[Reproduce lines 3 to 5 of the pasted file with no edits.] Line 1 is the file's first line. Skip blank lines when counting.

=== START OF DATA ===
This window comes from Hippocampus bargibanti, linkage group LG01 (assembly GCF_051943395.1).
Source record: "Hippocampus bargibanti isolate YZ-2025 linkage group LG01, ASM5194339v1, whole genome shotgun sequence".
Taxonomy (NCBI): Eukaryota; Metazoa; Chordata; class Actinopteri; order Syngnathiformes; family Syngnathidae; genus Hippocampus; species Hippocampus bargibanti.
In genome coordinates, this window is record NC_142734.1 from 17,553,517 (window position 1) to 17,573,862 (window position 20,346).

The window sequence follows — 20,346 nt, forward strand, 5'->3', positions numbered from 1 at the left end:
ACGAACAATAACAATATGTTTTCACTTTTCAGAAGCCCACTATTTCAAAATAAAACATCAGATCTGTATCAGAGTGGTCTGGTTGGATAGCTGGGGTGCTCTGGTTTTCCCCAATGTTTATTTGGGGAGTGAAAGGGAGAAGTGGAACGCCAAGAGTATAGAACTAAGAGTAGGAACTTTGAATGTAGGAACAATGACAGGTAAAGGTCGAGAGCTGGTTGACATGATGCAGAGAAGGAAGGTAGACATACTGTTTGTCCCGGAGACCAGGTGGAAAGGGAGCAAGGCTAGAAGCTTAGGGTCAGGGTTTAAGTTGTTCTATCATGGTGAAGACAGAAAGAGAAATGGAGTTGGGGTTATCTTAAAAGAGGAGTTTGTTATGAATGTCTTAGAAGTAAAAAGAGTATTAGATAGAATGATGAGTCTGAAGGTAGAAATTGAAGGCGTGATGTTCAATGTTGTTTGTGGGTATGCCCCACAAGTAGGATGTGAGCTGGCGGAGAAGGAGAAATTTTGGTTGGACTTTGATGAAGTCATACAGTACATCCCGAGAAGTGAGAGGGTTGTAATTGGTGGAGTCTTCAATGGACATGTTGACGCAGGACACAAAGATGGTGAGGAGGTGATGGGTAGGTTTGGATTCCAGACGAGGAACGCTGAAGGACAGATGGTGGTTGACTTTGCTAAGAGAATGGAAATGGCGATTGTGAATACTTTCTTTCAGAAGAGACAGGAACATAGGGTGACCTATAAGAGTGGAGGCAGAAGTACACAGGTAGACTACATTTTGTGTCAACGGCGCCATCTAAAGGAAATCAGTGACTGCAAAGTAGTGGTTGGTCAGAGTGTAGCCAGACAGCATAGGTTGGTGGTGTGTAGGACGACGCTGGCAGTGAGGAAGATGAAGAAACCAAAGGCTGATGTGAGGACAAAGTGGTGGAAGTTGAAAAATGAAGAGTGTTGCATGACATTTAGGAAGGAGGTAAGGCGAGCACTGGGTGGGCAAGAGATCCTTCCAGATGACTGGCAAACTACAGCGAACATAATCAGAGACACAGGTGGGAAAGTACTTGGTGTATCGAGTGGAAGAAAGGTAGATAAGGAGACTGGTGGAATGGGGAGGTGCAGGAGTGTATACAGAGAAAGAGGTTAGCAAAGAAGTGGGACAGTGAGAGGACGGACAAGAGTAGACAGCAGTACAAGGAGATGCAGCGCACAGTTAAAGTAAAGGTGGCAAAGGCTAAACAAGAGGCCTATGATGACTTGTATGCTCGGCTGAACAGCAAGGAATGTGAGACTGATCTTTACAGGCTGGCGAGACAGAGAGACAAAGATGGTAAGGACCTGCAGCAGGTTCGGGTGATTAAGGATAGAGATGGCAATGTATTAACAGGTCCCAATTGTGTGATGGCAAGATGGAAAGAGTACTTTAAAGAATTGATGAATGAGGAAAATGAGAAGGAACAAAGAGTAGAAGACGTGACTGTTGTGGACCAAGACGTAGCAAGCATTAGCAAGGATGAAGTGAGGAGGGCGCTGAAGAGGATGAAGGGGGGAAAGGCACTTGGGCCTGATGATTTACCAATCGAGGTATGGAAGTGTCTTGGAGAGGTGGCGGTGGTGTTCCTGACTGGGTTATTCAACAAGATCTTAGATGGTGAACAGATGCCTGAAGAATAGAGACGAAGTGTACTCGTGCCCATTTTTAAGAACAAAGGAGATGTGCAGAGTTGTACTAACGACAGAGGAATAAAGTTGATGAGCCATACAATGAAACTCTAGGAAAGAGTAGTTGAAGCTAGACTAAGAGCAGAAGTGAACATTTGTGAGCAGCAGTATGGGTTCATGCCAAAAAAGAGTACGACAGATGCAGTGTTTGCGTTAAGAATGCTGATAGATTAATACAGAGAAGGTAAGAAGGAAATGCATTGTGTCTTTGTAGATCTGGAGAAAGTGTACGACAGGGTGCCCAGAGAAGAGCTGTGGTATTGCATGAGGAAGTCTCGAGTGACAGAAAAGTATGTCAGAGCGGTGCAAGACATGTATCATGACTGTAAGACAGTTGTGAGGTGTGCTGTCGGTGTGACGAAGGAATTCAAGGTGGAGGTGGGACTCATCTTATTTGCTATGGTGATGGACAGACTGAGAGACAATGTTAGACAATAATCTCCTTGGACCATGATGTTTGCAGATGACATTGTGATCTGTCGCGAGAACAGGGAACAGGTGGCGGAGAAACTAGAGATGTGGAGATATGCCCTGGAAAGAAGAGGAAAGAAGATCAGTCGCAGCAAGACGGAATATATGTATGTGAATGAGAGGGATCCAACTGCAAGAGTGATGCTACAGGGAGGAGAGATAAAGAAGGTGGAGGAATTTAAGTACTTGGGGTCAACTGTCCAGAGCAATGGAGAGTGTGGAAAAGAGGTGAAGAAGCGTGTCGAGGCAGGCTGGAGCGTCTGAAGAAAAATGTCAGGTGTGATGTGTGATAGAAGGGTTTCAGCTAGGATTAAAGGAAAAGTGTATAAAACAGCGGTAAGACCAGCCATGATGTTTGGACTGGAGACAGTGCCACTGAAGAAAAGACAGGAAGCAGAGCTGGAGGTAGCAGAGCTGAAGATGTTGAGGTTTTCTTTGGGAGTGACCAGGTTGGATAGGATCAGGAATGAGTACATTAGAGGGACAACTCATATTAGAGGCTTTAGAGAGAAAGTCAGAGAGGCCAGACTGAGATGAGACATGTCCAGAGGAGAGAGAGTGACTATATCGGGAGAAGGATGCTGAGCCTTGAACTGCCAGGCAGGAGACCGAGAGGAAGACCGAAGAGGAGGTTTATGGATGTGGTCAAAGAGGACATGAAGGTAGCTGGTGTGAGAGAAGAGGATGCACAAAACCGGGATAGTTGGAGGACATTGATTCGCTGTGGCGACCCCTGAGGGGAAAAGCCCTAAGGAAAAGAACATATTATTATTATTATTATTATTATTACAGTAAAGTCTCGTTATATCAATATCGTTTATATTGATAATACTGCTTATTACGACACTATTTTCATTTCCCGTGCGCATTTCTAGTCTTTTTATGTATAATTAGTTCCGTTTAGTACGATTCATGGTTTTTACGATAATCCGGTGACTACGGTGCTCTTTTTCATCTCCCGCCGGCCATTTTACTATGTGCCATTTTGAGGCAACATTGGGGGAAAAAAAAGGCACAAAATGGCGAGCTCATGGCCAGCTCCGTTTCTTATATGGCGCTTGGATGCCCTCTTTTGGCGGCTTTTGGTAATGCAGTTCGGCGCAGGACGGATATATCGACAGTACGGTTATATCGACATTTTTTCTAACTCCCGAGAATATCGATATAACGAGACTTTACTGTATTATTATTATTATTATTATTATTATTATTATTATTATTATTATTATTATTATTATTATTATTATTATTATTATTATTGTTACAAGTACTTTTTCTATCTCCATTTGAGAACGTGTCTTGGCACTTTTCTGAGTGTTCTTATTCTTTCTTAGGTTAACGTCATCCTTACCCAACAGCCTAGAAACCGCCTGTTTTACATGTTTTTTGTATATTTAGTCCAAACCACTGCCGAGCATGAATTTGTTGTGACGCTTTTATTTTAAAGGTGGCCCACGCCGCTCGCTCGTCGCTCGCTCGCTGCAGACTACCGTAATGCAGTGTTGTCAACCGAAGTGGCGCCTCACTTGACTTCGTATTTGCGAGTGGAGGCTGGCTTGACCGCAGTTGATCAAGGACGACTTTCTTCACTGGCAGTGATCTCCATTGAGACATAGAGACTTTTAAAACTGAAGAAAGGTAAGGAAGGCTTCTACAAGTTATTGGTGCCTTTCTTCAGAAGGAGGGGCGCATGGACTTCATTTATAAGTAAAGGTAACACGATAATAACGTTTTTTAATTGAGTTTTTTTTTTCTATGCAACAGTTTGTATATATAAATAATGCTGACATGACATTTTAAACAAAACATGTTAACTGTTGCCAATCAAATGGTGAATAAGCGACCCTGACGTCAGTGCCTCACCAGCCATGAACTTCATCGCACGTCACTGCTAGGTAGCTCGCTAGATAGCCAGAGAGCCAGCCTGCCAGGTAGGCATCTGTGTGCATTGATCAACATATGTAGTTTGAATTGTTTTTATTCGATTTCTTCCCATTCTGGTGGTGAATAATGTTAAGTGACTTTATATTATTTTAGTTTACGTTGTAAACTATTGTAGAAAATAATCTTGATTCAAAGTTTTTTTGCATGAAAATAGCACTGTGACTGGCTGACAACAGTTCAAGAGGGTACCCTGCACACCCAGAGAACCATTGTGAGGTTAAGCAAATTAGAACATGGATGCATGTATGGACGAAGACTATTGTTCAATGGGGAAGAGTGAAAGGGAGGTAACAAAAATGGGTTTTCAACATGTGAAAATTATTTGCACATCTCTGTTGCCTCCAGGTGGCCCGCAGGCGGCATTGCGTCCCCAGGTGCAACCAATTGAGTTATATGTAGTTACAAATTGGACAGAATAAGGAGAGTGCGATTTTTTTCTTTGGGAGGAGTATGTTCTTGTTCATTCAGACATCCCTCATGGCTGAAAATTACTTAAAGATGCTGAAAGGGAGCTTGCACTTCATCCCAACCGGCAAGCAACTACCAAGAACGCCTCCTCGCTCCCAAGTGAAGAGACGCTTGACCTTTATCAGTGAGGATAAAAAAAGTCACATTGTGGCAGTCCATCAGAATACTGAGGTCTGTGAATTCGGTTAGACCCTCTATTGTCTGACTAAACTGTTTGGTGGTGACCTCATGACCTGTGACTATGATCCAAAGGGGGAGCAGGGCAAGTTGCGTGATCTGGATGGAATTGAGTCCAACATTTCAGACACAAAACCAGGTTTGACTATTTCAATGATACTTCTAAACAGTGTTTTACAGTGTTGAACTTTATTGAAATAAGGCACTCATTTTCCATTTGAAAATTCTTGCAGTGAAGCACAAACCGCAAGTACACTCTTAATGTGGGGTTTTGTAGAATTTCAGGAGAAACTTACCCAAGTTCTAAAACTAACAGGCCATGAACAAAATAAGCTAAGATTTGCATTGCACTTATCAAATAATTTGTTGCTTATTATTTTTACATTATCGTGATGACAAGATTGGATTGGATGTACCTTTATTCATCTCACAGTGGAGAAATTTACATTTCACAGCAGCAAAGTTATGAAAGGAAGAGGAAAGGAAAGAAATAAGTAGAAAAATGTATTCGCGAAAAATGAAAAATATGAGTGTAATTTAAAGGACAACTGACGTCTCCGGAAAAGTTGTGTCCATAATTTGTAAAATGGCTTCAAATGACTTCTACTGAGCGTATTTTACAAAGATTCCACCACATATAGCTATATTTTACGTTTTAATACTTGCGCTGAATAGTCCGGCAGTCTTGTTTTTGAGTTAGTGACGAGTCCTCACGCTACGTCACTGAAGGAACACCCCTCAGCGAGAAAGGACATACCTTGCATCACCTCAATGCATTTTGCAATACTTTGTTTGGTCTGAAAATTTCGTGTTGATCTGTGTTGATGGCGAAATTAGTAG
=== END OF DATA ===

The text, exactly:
Taxonomy (NCBI): Eukaryota; Metazoa; Chordata; class Actinopteri; order Syngnathiformes; family Syngnathidae; genus Hippocampus; species Hippocampus bargibanti.
In genome coordinates, this window is record NC_142734.1 from 17,553,517 (window position 1) to 17,573,862 (window position 20,346).

The window sequence follows — 20,346 nt, forward strand, 5'->3', positions numbered from 1 at the left end: